Archive for the ‘Online Happenings’ Category

Simon Hits the Redesign Tablet

Wednesday, April 9th, 2003

Nothing more refreshing then to see a site redesign itself. Simon went for the orange look today. I like it. Gives site a bit more life.

Point of note for the CSS nay-sayers, Simon did this entire redesign without touching his markup but rather by recreating his style sheet. Something which I plan to do with this site in the near future (/me crosses fingers). Only I want to go for something radically different. Get really crazy. You know? Now all I need is time and some really good inspiration. (Hint Hint 😉 – you know any?)

P|-|34r t3h 600g13

Tuesday, April 8th, 2003

Via More Like This Weblog, Google as put out a |-|4X0r (hacker) style of their search page. Hilarious!

Title translation: Fear The Google

Enjoy.

Some Handy JavaScript Functions

Wednesday, March 26th, 2003

Both Andy and Simon have come up with very interesting, and potentially very useful, functions for JavaScript. Andy started it by creating document.getElementsByClassName, a function that will return an element based on its class name. Then Simon come up with the idea of being able to select an element by using CSS selectors. Thus document.getElementsBySelector was born. So far they both seem to work in modern browsers.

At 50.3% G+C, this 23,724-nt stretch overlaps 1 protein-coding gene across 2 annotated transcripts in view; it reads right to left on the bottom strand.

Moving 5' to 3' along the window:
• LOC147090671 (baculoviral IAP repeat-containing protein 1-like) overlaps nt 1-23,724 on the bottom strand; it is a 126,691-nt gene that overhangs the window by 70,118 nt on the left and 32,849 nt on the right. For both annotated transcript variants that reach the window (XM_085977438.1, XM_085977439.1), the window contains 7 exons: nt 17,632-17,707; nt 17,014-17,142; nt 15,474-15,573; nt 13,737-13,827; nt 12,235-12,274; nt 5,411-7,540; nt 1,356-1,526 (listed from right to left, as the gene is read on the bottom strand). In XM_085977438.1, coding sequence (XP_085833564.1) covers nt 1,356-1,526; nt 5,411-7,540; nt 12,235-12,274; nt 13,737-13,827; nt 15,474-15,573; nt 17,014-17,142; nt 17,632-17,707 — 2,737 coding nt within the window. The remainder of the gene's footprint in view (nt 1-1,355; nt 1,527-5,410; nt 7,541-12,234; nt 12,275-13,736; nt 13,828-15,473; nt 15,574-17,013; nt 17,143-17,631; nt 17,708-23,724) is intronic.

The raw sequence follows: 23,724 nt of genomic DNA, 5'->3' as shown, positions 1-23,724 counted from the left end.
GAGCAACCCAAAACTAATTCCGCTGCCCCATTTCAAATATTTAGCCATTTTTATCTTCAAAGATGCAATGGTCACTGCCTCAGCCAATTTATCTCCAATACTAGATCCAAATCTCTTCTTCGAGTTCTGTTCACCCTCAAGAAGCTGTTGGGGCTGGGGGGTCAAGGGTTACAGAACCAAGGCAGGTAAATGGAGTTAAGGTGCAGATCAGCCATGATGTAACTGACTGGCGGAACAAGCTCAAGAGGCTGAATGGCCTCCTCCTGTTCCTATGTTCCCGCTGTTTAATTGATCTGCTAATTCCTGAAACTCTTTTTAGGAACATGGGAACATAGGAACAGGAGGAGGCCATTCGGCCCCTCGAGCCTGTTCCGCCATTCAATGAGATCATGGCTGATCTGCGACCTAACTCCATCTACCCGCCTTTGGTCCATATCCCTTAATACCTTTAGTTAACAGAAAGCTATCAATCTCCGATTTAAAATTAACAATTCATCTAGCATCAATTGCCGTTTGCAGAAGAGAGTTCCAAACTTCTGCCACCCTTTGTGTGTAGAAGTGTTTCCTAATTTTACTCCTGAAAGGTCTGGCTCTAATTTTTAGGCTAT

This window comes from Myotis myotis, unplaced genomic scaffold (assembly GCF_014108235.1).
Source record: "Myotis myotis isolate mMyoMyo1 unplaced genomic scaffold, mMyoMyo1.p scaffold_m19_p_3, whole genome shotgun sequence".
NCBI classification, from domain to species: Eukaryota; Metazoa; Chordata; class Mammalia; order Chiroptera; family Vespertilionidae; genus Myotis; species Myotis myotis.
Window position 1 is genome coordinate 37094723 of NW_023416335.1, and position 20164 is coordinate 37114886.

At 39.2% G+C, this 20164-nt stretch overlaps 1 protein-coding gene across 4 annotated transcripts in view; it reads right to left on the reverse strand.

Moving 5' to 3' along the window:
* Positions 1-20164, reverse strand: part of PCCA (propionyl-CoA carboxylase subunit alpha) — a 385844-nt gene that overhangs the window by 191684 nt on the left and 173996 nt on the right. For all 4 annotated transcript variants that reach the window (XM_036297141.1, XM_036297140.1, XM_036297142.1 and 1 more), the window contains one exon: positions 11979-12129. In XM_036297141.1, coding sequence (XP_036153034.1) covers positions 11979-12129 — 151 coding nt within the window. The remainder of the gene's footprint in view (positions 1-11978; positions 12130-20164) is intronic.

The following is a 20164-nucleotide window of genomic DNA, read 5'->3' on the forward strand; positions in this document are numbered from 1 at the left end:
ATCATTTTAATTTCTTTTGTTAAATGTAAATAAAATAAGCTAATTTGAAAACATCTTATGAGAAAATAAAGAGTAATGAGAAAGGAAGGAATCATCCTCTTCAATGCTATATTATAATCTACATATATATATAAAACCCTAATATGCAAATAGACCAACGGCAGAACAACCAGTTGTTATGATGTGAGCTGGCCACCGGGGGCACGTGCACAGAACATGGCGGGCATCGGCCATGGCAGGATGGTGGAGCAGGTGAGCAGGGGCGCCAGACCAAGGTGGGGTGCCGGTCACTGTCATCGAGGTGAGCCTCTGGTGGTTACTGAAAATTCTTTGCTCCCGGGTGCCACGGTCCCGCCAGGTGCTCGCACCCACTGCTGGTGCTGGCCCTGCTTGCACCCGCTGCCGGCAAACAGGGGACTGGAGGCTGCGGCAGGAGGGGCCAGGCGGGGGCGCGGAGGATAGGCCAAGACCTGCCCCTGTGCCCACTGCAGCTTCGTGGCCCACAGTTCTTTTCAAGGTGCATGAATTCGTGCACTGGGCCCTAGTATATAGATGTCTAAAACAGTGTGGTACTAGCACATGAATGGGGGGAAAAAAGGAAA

I personally think document.getElementsBySelector will get more use because it is much more flexible. But that coming from a guy who, until a few months ago, loathed using JavaScript is not saying much. I actually enjoy using JavaScript now, but with one reservation: I will use it only to add features which can be safely lost in a browser with no JavaScript support. As cool as some JavaScript can be, it irks me to see some sites use it as a critical component to the function of their page.

The Platypus Unveiled

Friday, March 21st, 2003

Mark has unmasked himself as the Ragging Platypus. For those unfamiliar with this parody site (as I once was), it is a weblog told from the POV of a platypus. I personally enjoy the humor presented by the platypus, er… mark. It is witty, mixed with current web happenings, and a dash of web stadards for good measure.